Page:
Last weekend we have attended the second edition of the Poznan Aerofestival air show. And here’s a report.
After the last year’s moderate fiasco, with numerous organizational problems, many people were highly skeptical that the Aeropact company, collaborating with Poznan International Fair, would be able to tackle the challenge of organizing an international air show at a normally operating airport.
The ticket prices were lowered, in comparison with the last year’s event and this, supposedly, was to attract the disappointed audience, which had lost its trust in the Poznan show.
The organizers planned to squeeze the dynamic show in 720 minutes: the Polish Air Navigation Services Agency, long before the show, issued several arrangements, according to which three blocks of flying were to be expected, with landings of the airliners between the display time slots.
The flight display was quite impressive, with the F-16 fighter jets dominating it.
Notably, the F-16 Falcon jet of the Polish Air Force attended the static display: this is an interesting highlight, since for the first time in 10 years of operational use of the jet, the fighter made a full-stop landing at Poznan-Ławica International Airport, arriving for the show.
The Viper’s maneuverability was widely demonstrated by several solo display team, including the Polish Tiger Demo Team, Belgian Air Component Solo Display and Soloturk, that operated from the Krzesiny Air Base, due to the maintenance requirements of the airframes.
Most probably, the logistical side of the air show was also easier to handle, having a fully operational F-16 base at hand.
When it comes to the Falcon demos, they were entirely different. The Turkish one seemed to be the most dynamic, since it had quite a flat profile, throughout most of its length. It also featured many flares. The Polish Tiger team, on the other hand, has shown more of the F-16’s power and spatial capabilities.
Additionally, looking at the Polish Air Force’s participation in the dynamic part of the show, one of the highlights was the Su-22 Role Demo Team, with the Fitters wearing the new, gray camouflage scheme.
Obviously, the Su-22’s display was not nearly as spectacular, especially when compared to the Falcon.
The Polish Air Force has also sent F-16, CASA C-295M, W3-R Sokół and M-28 Bryza aircraft, all of which formed the modest static display at the Aerofestival Air Show, together with Viggen and Saab 105 of the Swedish Air Force Historic Flight team (both of which also flew dynamic displays).
A few sentences should be written about the Viggen too. The jet gave a spectacular demonstration of its capabilities exhibiting its capacity to astonish; even though it is a historic aircraft, the raw power and noise made by the Volvo RM8 engine constitute a great highlight, that needs to be witnessed for appreciation.
Also from Scandinavia, the Grumman Ag-Cat Bi-Plane of the Scandinavian Airshow team performed a poetic and romantic display made even more interesting by the smoke coming out from the airplane, in red and white colors, corresponding with the Polish national colors. The smoke gave an impressionist appearance to the spectacular show formed by the great piloting skills exhibited by Jacob Hollander.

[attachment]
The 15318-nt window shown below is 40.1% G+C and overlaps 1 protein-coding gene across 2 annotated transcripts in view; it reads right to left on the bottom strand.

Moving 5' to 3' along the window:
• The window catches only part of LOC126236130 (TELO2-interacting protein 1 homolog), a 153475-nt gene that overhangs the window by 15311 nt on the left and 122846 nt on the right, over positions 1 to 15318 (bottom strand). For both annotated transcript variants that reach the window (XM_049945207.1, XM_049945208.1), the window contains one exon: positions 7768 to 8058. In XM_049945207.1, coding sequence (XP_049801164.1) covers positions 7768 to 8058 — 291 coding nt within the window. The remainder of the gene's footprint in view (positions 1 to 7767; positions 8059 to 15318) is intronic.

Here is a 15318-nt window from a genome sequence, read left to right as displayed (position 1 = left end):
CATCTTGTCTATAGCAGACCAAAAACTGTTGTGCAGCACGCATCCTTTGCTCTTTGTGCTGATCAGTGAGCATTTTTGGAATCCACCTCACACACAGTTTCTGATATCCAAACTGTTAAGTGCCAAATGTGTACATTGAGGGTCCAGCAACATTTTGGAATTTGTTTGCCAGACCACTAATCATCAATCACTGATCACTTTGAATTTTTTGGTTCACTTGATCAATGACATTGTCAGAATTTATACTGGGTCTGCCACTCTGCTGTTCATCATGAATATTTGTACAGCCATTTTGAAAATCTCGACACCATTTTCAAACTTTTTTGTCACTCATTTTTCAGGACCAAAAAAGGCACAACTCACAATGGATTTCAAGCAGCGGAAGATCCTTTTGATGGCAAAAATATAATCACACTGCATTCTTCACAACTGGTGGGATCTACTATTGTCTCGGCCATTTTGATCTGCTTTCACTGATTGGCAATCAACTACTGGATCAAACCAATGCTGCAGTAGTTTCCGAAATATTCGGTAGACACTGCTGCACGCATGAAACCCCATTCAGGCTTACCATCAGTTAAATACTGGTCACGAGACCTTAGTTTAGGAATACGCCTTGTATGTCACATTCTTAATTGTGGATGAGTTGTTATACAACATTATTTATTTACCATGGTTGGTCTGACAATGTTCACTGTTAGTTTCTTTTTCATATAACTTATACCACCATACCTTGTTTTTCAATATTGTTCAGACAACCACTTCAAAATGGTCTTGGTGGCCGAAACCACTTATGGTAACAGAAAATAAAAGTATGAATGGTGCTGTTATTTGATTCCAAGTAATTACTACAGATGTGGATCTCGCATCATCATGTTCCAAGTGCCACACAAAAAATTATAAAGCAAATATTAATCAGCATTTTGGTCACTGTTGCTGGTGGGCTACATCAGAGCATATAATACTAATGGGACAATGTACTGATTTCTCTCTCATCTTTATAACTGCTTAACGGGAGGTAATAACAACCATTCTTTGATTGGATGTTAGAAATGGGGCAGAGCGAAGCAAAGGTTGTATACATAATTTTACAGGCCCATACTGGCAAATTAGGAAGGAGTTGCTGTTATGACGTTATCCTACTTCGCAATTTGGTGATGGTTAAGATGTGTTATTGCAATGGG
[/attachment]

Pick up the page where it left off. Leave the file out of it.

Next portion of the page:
Another highlight of the show was the TS-11 Iskra display, with the Iskra coming from the Polish Air Force Academy. This aircraft, usually flown in a formation demonstration by the White-Red Sparks aerobatic team of the Polish Air Force, performed a solo display, handled by Sławomir Hetman.
The Polish Air Force also sent its Orlik Team to Poznan that was also stationed at the Krzesiny airbase.
The show also featured historic aircraft, including Yak-3 or Texan Trainer, both of which constituted an interesting added value, that contributed to the variety of the show.
When it comes to the aerobatic teams, the Aerofestival featured several smaller teams flying propeller driven aircraft, such as 3 AT-3 or The Victors, as well as the Baltic Bees Jet Team, showing some new formations and new flying programme which was premiered at Ławica.
Notably, the Żelazny Aerobatic Team, formed by Extra 330LC and Zlin aerobatic airframes, along with Fox sailplane, also took part in the dynamic display over Poznan.
When it comes to the show schedule, the only highly anticipated highlight that missed the event was the MiG-15, which could not attend the Aerofestival, due to the technical problems.
The organizers have solved most of the issues that occurred during the first edition of the show and added numerous highlights, including the fighter jets demonstration teams. The show announcer was also well prepared and provided substantial information to the spectators, without making any errors.
The only deficiency this year is the fact that the static display was quite modest.
Moreover, the air show was blessed with good weather.
If the tendency we have witnessed at Poznan is maintained, the organization continues to improve and the flying program becomes more attractive year by year, Aerofestival may become an important point on the European air show map.
Image Credit: Jacek Siminski
Orlik Team Image Credit: Agata Olech-Świadek (spfl.pl)
Nice photo of the Saab 105
Funny fact: that “Volvo” RM8 is a P&W JT8D with an afterburner. Also seen in such aircraft as the 707, 727, 737, and many others. (Without afterburner of course.)
thanks for the photos and article … will you be at the ILA at berlin? see http://www.ila-berlin.de/ila2016/airshow/airshow_alle_e.cfm
Yes, on Saturday.
Poland operates both f16s and MIG 29s. Wondering if anyone has links to how they rate both aircraft.